Manchester bomber 'was not referred to Prevent' despite local concerns
A suicide bomber who killed 22 people in Manchester on Monday had not been targeted by the Prevent programme, a report said on Friday, raising fresh questions about the effectiveness of the government's counter-extremism strategy.
A Prevent co-ordinator told the Financial Times newspaper that checks carried out revealed that 22-year-old Salman Abedi had never been referred to Prevent despite reports that members of the local community had reported him to authorities as someone of concern on several occasions since 2011.
Two former friends of Abedi, the 22-year-old British-born son of Libyan dissidents, told BBC News that they had twice called an anti-terrorism hotline, in 2012 and last year, because of concerns that he had expressed the belief that "being a suicide bomber was okay".
A community leader also told the Telegraph newspaper that he had reported Abedi to authorities “because he thought he was involved in extremism and terrorism”, while Abedi had also been banned from his local mosque in the Didsbury neighbourhood after confronting an imam.
Abedi had also travelled to and from Libya since visiting the country as a 16-year-old during the country's 2011 uprising against Muammar Gaddafi.
The Home Office told MEE that it could not confirm any further details about Abedi because investigations were ongoing.
But according to the Prevent co-ordinator, calls to the anti-terrorism hotline are supposed to be "triaged" between Prevent officers and regional police counter-terrorism teams to determine whether an individual is at risk of being "drawn into extremism" or actively involved in criminal activity, suggesting that Abedi was either deemed not to pose any threat or was referred instead to counter-terrorism police seeking to investigate and disrupt potential attacks.
Prevent is a strand of the government's counter-terrorism strategy that aims to reduce the threat of attacks by stopping "vulnerable people from being drawn into terrorism and extremism".
More than 4,600 people including children of primary school age were referred into Channel, a Prevent-linked deradicalisation programme, in the first year after the introduction of the Prevent Duty in 2015. The duty requires public sector workers including teachers and doctors to give "due regard to the need to prevent people from being drawn into terrorism”.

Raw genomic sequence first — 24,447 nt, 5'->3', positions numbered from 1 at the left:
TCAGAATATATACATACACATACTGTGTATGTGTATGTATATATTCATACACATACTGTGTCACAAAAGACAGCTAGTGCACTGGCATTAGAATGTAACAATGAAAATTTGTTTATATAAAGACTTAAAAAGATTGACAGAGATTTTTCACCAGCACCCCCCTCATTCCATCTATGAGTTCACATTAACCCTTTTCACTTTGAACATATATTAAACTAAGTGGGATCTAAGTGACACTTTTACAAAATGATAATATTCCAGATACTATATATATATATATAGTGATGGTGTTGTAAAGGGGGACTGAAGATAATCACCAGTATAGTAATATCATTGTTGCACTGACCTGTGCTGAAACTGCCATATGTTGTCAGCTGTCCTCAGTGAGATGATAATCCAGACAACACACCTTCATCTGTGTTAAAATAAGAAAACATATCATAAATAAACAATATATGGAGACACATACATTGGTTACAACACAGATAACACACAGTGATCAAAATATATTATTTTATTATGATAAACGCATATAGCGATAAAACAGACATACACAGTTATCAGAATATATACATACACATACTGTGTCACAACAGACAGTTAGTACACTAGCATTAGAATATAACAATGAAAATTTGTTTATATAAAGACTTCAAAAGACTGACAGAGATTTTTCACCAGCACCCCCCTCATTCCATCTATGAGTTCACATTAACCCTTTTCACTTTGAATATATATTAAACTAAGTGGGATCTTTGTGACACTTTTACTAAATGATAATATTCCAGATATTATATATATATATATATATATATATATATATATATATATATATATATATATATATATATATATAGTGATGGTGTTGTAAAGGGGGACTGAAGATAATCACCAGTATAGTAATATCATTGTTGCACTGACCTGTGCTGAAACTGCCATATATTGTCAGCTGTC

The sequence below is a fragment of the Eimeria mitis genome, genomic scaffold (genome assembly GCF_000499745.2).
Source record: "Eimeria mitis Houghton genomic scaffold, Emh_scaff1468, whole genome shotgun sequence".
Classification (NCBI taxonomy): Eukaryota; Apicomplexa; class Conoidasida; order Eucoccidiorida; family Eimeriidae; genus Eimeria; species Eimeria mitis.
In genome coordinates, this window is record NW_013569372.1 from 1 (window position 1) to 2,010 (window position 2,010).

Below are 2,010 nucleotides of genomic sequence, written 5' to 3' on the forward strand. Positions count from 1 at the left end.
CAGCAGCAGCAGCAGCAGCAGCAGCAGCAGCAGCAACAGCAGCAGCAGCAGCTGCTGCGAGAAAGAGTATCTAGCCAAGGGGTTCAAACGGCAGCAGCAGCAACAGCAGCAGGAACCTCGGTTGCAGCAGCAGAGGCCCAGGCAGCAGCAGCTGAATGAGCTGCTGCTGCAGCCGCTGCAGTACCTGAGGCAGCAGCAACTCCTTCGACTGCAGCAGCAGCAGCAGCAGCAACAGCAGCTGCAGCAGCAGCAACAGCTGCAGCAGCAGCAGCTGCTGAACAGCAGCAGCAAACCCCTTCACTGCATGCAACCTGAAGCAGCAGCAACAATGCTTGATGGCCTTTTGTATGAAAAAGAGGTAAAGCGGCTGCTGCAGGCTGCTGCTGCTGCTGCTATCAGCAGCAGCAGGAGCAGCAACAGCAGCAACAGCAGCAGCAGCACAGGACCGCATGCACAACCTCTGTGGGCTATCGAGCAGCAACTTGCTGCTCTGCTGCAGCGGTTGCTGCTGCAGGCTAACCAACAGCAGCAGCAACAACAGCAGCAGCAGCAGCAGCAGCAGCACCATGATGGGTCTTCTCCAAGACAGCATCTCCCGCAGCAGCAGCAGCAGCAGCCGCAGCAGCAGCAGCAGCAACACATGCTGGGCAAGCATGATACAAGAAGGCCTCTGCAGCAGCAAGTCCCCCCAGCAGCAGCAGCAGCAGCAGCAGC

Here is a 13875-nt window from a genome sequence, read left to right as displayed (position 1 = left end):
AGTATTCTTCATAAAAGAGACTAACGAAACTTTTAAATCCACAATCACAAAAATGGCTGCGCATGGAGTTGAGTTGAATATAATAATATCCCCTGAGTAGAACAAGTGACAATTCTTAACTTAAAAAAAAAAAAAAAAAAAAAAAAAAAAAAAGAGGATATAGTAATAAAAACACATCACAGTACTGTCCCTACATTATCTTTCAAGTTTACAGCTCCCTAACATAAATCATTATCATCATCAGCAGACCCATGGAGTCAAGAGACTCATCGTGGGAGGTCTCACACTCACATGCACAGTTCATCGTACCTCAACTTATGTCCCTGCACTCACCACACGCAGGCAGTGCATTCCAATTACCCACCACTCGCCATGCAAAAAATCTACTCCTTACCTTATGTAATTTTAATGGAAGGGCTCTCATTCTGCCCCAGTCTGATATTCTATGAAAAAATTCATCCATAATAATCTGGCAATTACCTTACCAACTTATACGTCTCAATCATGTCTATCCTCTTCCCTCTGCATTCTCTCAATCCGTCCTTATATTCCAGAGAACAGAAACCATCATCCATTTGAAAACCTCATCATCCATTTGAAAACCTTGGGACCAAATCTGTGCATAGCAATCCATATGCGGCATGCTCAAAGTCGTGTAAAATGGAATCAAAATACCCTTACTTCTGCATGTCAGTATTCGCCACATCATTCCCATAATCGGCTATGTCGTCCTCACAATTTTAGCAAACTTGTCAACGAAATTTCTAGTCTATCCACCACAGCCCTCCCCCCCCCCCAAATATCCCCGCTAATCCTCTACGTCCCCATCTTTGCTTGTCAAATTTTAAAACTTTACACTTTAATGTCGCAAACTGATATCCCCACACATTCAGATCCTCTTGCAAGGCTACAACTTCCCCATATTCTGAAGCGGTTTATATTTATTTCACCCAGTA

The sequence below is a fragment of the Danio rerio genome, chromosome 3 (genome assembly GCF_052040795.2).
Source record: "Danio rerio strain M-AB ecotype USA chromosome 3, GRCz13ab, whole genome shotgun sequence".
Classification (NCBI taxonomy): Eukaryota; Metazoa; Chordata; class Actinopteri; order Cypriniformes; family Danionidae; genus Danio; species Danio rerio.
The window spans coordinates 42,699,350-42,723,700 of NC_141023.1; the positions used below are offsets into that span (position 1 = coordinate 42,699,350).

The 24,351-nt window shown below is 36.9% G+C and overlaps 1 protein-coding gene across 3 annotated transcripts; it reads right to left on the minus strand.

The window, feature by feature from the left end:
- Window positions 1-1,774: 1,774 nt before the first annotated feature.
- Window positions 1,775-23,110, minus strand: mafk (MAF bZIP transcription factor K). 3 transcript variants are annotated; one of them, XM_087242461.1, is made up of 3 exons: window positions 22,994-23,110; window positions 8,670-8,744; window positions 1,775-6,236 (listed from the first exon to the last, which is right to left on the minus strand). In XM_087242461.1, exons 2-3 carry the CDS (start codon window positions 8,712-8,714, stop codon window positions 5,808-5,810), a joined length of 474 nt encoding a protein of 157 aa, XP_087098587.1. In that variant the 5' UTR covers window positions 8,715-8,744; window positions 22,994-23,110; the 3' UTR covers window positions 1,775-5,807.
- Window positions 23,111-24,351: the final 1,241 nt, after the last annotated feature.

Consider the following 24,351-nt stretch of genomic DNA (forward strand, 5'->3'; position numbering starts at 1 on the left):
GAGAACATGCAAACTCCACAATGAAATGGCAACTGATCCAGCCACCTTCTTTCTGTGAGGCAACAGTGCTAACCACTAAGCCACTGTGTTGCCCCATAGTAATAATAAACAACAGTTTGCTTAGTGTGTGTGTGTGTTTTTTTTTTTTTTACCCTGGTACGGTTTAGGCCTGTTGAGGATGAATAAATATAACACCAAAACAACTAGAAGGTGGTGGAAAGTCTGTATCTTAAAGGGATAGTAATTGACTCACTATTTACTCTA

Critics argue that Prevent is primarily an intelligence-gathering exercise targeted at Muslims, that it undermines free speech and civil liberties, and is counter-productive by alienating communities and undermining trust in the police and the security services.
Rudd: We get intelligence from Prevent
While the government has long argued that Prevent is effective and essentially about "safeguarding", Home Secretary Amber Rudd made a rare admission about the strategy's intelligence-gathering importance in comments on the BBC's Question Time programme on Thursday.
Questioned over whether budget cuts had reduced the police's ability to gather intelligence, Rudd said: "That is not where we get the intelligence from. We get the intelligence much more from the Prevent strategy, which engages with local community groups, not through the police. It is not about policing so much as engaging with community leaders in the area."
Rudd earlier this week pledged that the Conservative Party would fund an "uplift" in Prevent if re-elected in general elections on 8 June.
The main opposition Labour Party has called for a review of Prevent, addressing both its effectiveness and potential to alienate minority communities.
Questions have been raised about the methodology used within Prevent to identify vulnerable individuals, with the Royal College of Psychiatrists last year criticising the lack of transparency surrounding the strategy.
"Data on evaluations of Prevent, as with any initiative requiring public services to alter their practice, must be in the public domain and subjected to peer review and scientific scrutiny. Public policy cannot be based on either no evidence or a lack of transparency about evidence," the RCN said in a position statement.
In a letter published in the Guardian last year, more than 400 academics said that assessment methods being taught to hundreds of thousands of public sector workers had “not been subjected to proper scientific scrutiny or public critique”.
Individuals referred to Prevent and Channel are subjected to a "vulnerability assessment framework” based on a list of supposed factors in radicalisation known as the Extremism Risk Guidance 22+ (ERG22+) framework, which was developed by psychologists working with people convicted of terrorism-related offences.
Factors include "political/moral motivation", a “need to redress injustice and express grievance”, a “need for excitement, comradeship or adventure”, and “mental health”.
However the authors of the study on which the ERG22+ is based conceded in an academic paper in 2015 that the study lacked "demonstrated reliability and validity".
Greater Manchester Police has also faced criticism over the quality of its own Prevent training material which included a PowerPoint presentation featuring a mock-up of a "Terrorism Edition" of the board game "Guess Who?".